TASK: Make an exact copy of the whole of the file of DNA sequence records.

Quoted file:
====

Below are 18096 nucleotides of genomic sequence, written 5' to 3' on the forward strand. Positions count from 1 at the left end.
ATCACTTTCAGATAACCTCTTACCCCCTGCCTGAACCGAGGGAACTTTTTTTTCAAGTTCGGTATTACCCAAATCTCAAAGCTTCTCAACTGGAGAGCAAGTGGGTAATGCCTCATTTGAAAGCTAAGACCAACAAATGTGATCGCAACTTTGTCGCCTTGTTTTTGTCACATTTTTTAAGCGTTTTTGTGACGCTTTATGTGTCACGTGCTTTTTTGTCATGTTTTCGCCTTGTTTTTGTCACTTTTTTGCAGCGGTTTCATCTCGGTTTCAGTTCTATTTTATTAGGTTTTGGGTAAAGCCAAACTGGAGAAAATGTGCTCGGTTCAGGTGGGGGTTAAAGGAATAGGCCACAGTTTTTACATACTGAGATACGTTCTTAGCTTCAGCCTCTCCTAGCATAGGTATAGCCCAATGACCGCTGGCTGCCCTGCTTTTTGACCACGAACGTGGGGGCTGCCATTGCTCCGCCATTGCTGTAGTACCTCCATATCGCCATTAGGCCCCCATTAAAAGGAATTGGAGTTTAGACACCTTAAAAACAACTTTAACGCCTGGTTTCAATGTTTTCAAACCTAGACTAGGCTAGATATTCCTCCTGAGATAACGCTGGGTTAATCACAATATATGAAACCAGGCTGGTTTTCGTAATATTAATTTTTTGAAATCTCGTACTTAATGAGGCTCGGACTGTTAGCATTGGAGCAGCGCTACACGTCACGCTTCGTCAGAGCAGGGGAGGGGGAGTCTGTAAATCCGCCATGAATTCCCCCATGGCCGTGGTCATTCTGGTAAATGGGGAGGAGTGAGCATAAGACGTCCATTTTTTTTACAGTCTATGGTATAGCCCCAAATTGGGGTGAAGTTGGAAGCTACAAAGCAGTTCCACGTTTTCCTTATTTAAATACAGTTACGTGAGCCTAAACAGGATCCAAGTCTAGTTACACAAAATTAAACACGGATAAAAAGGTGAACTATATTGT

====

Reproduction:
Below are 18096 nucleotides of genomic sequence, written 5' to 3' on the forward strand. Positions count from 1 at the left end.
ATCACTTTCAGATAACCTCTTACCCCCTGCCTGAACCGAGGGAACTTTTTTTTCAAGTTCGGTATTACCCAAATCTCAAAGCTTCTCAACTGGAGAGCAAGTGGGTAATGCCTCATTTGAAAGCTAAGACCAACAAATGTGATCGCAACTTTGTCGCCTTGTTTTTGTCACATTTTTTAAGCGTTTTTGTGACGCTTTATGTGTCACGTGCTTTTTTGTCATGTTTTCGCCTTGTTTTTGTCACTTTTTTGCAGCGGTTTCATCTCGGTTTCAGTTCTATTTTATTAGGTTTTGGGTAAAGCCAAACTGGAGAAAATGTGCTCGGTTCAGGTGGGGGTTAAAGGAATAGGCCACAGTTTTTACATACTGAGATACGTTCTTAGCTTCAGCCTCTCCTAGCATAGGTATAGCCCAATGACCGCTGGCTGCCCTGCTTTTTGACCACGAACGTGGGGGCTGCCATTGCTCCGCCATTGCTGTAGTACCTCCATATCGCCATTAGGCCCCCATTAAAAGGAATTGGAGTTTAGACACCTTAAAAACAACTTTAACGCCTGGTTTCAATGTTTTCAAACCTAGACTAGGCTAGATATTCCTCCTGAGATAACGCTGGGTTAATCACAATATATGAAACCAGGCTGGTTTTCGTAATATTAATTTTTTGAAATCTCGTACTTAATGAGGCTCGGACTGTTAGCATTGGAGCAGCGCTACACGTCACGCTTCGTCAGAGCAGGGGAGGGGGAGTCTGTAAATCCGCCATGAATTCCCCCATGGCCGTGGTCATTCTGGTAAATGGGGAGGAGTGAGCATAAGACGTCCATTTTTTTTACAGTCTATGGTATAGCCCCAAATTGGGGTGAAGTTGGAAGCTACAAAGCAGTTCCACGTTTTCCTTATTTAAATACAGTTACGTGAGCCTAAACAGGATCCAAGTCTAGTTACACAAAATTAAACACGGATAAAAAGGTGAACTATATTGT